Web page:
Libor woes should not put investors off: Murphy
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The co-manager on Schroders’ Recovery Fund said although the Libor rate-rigging scandal, its ramifications and fallout has generated media coverage, this would not necessarily affect the investment case for UK banks.
He said: “The latest revelations are further evidence of a pretty rotten culture that has existed within British banks and none of what follows is intended to condone or apologise for that. However, one of the fundamental points of value investing is to try and take emotion out of the investment process.
“The day Barclays’ fine was announced, the bank’s market capitalisation fell some £3.5bn – more than 10 times as much as the fine. This was an emotional reaction by the market, which was essentially giving up on banks as almost uninvestable.
“And yet, over the last three or four years, the banks have been making some steady progress. They have repaired capital, improved profitability, jumped through all manner of regulatory hoops and endured a great deal of political scrutiny – not least as a result of the report from the Independent Commission on Banking.”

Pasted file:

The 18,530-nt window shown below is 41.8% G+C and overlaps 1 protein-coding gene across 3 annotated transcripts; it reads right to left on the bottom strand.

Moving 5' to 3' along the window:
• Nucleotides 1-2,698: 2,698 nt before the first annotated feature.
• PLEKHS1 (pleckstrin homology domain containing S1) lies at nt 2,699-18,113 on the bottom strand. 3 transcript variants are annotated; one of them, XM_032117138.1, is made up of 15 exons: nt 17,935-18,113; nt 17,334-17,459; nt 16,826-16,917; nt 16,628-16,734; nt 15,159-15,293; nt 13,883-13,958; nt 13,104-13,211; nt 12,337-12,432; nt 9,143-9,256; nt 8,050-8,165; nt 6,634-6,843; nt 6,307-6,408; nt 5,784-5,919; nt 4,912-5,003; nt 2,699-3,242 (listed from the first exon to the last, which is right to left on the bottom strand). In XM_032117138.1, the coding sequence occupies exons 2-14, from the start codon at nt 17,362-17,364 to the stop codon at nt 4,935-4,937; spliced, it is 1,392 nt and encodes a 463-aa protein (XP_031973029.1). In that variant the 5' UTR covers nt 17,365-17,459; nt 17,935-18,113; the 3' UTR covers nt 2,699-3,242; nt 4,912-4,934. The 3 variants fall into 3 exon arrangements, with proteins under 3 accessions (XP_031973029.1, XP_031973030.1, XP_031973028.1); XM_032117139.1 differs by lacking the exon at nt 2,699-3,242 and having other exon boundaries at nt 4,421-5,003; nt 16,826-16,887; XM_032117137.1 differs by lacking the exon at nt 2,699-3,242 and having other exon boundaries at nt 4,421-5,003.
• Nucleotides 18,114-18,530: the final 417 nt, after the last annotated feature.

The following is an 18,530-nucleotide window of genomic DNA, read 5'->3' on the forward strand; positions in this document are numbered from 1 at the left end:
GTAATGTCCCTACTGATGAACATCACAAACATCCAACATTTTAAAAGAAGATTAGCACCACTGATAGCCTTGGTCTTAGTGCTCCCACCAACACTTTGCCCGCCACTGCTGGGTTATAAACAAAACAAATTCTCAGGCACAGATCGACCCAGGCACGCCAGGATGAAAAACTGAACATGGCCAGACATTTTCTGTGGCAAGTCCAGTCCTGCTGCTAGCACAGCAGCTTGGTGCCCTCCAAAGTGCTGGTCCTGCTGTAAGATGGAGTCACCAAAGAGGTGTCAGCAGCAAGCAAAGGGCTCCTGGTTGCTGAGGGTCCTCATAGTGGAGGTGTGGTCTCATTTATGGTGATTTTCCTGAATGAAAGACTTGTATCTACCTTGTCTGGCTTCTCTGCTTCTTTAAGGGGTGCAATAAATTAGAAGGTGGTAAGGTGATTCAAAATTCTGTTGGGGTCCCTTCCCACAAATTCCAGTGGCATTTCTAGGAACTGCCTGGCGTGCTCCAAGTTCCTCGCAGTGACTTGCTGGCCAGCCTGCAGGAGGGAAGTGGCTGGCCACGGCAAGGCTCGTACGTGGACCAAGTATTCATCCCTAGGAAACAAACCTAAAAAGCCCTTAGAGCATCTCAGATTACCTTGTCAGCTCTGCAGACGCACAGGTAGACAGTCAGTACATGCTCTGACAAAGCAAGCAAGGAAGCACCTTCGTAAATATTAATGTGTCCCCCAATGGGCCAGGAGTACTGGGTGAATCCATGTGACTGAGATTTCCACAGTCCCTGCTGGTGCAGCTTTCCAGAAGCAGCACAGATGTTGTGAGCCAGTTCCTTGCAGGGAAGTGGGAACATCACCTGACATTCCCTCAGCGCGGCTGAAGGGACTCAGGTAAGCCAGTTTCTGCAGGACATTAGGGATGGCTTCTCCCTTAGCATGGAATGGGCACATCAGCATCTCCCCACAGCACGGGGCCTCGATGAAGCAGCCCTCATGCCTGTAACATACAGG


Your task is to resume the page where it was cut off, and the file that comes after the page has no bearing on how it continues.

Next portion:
He added that political scrutiny, on both sides of the Atlantic, appears to have been the last straw for the market, which feels it cannot invest in banks because of the associated headline risk. But while headline risk can be deeply uncomfortable – for investors as much as for those making the headlines – it is unlikely to affect whether or not Barclays is a good investment.
Mr Murphy added: “All sectors and all businesses carry headline risk, all the time. In June, for example, News Corporation and BSkyB were attracting negative headlines while two years back BP was in the news for all the wrong reasons and, a decade ago, the market was terrified about the threat of litigation hanging over the tobacco industry.
“These things are part and parcel of being in business and, as often as not, can present those taking a longer-term view with opportunities to invest rather than be wiped out.”